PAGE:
"We're heightening the alert," Dana told The Press-Enterprise. The caller said the attack would be in retaliation for the law enforcement sweep against the Vagos Motorcycle Club earlier this week.
The Riverside County Sheriff's Department has not been able to confirm the threat, Deputy Herlinda Valenzuela said.
About 30 members of the Vagos, California's largest motorcycle gang, were arrested in Riverside County on Wednesday, as part of a crackdown across the state and in Arizona, Nevada and Utah. The gang specializes in methamphetamine sales, identity theft and violence, Riverside County sheriff's Capt. Walter Meyer said.
Dana said someone he believes may have been a gang member tried to get into a news conference Thursday at the district attorney's office in Riverside. The person was turned away, he said, because he didn't have a press credential.
At that news conference, Dana, District Attorney Rod Pacheco, state Attorney General Brown and others announced a $200,000 reward for information leading to the arrest and conviction of those responsible for the Hemet-area booby traps aimed at officers in recent weeks.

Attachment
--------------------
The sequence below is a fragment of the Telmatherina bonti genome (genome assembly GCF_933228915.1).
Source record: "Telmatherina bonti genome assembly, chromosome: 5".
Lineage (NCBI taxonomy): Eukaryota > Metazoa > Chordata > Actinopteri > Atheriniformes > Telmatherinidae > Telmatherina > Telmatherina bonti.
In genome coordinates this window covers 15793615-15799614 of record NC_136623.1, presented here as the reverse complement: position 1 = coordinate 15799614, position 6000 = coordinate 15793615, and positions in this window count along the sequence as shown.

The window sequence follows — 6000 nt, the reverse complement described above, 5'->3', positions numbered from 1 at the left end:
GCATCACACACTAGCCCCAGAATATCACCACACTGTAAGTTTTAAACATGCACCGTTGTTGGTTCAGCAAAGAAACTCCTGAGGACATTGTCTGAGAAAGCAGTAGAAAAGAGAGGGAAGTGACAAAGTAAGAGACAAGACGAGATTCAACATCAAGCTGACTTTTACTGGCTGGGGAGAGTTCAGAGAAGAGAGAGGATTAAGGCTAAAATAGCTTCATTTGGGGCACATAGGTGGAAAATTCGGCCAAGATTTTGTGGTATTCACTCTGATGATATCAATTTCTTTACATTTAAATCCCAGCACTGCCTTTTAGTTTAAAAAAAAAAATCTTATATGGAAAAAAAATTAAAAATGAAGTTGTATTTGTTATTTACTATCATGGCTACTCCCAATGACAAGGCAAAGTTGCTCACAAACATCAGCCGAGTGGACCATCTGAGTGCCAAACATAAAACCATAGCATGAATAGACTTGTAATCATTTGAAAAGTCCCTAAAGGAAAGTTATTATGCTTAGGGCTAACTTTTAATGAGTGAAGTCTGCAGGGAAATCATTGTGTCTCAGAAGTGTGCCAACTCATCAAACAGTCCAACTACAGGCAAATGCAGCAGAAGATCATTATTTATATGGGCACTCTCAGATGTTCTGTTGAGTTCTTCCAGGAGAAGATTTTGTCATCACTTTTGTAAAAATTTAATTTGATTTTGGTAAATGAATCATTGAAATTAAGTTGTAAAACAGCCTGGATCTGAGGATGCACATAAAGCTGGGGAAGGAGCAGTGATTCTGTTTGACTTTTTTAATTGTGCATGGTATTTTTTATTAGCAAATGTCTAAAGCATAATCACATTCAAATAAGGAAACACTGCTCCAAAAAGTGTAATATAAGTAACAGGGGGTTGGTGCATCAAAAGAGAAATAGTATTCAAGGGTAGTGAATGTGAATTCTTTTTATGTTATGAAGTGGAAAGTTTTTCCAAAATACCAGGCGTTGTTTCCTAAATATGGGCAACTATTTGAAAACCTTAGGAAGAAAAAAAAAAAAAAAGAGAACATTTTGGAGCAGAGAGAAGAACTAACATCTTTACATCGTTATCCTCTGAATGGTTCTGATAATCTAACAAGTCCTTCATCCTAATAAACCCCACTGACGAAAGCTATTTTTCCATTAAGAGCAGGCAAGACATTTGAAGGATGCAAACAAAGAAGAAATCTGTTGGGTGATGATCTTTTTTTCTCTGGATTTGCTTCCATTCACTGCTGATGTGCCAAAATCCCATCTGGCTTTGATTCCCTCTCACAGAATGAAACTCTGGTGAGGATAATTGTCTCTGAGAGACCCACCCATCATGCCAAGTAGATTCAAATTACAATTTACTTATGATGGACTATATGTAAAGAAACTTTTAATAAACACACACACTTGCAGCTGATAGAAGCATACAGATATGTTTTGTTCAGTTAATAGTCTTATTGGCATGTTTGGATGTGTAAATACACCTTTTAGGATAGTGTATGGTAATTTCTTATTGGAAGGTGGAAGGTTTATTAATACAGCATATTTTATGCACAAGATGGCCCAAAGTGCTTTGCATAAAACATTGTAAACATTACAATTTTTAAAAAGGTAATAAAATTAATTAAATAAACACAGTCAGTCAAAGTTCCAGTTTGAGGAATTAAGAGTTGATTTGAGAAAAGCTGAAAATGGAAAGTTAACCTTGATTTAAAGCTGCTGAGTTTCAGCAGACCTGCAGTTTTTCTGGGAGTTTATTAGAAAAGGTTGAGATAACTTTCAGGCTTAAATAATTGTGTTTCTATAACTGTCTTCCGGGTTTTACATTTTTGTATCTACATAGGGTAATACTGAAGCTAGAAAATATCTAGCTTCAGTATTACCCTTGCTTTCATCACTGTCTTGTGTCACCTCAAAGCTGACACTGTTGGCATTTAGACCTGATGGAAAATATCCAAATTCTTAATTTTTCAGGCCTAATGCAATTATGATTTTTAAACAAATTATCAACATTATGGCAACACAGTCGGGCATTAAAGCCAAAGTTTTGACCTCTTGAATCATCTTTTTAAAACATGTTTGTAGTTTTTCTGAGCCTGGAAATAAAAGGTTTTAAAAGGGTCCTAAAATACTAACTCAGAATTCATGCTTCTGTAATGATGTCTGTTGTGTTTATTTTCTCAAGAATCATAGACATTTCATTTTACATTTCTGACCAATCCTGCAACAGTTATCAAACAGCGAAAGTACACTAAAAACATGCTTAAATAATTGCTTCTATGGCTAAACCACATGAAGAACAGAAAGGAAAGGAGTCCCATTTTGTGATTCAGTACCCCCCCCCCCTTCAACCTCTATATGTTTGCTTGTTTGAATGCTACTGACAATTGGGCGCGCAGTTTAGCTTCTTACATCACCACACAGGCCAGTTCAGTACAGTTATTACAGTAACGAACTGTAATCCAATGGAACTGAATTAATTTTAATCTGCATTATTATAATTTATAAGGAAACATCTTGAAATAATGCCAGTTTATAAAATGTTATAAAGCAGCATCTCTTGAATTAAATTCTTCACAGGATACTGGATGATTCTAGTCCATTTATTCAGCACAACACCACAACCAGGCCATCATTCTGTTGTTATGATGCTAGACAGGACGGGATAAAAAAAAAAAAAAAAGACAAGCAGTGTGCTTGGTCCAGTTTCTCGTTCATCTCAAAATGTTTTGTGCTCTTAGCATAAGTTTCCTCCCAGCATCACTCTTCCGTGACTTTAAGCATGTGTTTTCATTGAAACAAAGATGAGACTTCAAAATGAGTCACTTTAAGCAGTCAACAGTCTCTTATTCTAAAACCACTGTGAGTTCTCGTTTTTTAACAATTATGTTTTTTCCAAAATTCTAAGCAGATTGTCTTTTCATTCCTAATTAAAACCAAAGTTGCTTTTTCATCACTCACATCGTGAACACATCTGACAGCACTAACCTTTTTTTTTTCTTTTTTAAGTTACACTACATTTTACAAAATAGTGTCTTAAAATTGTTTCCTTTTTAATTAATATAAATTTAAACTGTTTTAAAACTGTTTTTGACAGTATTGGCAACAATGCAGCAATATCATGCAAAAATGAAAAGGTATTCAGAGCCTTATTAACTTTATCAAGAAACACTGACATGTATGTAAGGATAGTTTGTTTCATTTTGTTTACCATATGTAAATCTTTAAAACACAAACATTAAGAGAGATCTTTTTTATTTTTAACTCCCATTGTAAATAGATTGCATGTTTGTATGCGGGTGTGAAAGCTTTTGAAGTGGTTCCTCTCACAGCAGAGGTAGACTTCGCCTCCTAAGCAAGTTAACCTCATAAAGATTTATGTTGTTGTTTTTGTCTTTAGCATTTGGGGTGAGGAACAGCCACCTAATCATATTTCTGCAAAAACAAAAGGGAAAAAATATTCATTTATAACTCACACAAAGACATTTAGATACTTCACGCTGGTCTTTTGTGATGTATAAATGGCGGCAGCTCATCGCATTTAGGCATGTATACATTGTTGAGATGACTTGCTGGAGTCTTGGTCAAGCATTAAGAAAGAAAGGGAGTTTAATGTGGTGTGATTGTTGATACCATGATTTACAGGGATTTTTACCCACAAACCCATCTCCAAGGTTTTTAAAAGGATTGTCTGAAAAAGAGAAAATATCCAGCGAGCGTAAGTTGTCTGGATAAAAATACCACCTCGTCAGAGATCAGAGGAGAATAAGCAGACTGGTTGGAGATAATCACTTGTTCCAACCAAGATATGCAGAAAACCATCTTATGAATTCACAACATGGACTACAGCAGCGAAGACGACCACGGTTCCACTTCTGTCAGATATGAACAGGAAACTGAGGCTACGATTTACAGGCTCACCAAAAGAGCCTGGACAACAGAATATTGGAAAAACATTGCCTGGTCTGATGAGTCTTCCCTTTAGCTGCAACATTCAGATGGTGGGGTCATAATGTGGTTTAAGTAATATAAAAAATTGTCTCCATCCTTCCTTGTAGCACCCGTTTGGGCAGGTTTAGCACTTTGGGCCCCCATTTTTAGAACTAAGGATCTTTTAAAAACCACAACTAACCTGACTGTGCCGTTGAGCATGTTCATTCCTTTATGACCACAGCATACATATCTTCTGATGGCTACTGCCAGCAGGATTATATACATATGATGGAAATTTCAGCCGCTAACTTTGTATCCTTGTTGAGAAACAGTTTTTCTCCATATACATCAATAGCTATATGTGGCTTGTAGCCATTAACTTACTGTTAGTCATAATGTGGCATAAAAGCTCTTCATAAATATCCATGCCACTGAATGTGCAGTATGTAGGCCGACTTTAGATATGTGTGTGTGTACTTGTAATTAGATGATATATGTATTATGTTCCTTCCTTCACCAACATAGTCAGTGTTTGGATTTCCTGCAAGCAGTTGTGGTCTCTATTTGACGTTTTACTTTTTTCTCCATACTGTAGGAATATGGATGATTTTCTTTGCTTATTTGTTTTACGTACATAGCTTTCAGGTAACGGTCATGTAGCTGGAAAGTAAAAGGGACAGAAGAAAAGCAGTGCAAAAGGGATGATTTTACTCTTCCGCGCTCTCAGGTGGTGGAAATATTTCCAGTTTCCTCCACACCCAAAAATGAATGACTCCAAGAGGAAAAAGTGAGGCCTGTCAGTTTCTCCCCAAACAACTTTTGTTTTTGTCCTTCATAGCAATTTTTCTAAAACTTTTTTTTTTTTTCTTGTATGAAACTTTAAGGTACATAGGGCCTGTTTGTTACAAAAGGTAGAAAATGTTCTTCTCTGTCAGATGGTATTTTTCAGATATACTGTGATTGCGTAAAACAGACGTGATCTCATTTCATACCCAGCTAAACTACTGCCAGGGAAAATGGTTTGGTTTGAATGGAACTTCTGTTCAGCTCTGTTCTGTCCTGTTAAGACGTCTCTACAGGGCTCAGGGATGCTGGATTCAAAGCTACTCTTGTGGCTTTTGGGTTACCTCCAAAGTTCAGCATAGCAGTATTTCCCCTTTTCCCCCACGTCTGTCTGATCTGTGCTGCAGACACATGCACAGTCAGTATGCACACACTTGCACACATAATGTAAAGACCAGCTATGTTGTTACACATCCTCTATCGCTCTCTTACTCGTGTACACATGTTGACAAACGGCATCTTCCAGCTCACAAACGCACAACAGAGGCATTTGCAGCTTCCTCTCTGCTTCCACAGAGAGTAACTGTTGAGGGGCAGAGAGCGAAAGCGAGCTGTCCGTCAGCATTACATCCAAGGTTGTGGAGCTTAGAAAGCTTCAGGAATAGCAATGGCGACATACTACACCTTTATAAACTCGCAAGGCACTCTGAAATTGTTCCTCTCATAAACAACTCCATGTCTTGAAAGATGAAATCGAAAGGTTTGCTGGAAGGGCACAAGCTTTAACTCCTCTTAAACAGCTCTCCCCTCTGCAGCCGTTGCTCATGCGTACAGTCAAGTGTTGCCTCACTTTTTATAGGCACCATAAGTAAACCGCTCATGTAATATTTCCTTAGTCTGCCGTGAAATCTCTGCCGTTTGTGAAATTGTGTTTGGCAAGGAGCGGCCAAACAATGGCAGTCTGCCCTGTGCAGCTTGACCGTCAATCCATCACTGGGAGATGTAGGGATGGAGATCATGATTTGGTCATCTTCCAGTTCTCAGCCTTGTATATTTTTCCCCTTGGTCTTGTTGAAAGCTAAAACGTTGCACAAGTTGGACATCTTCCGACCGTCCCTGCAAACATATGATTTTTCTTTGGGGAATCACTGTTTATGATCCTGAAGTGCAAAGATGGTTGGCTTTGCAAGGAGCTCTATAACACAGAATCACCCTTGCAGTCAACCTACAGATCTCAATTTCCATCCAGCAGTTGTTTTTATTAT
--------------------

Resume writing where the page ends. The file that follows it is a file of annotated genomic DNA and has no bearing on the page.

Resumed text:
First, a natural gas pipe was shoved through a hole drilled into the roof of the gang enforcement unit's headquarters. The building filled with flammable vapor but an officer smelled the danger before anyone was hurt.
Then, a ballistic contraption was attached to a sliding security fence around the building. An officer opening the black steel gate triggered the mechanism, which sent a bullet within eight inches of his face.
In another attempted booby trap attack, some kind of explosive device was attached to a police officer's unmarked car while he went into a convenience store.
Gang enforcement officers appear to be the target of the assassination attempts, though Dana noted the devices were indiscriminate by nature and could have killed any police or law enforcement officer.
A prevalent theory for the attacks is that Vagos members were angered when members of Hemet's anti-gang task force monitored them at a funeral in a church opposite the task force's former headquarters.
The incidents have shaken a close-knit police department already demoralized by steep budget cuts that last year saw its officer numbers slashed by a quarter to 68. Officers are checking under cars for bombs and scouting for other potential hazards.
"I would call the mood tense," Capt. Tony Marghis said. "Everyone is being very vigilant about their surroundings and the environment."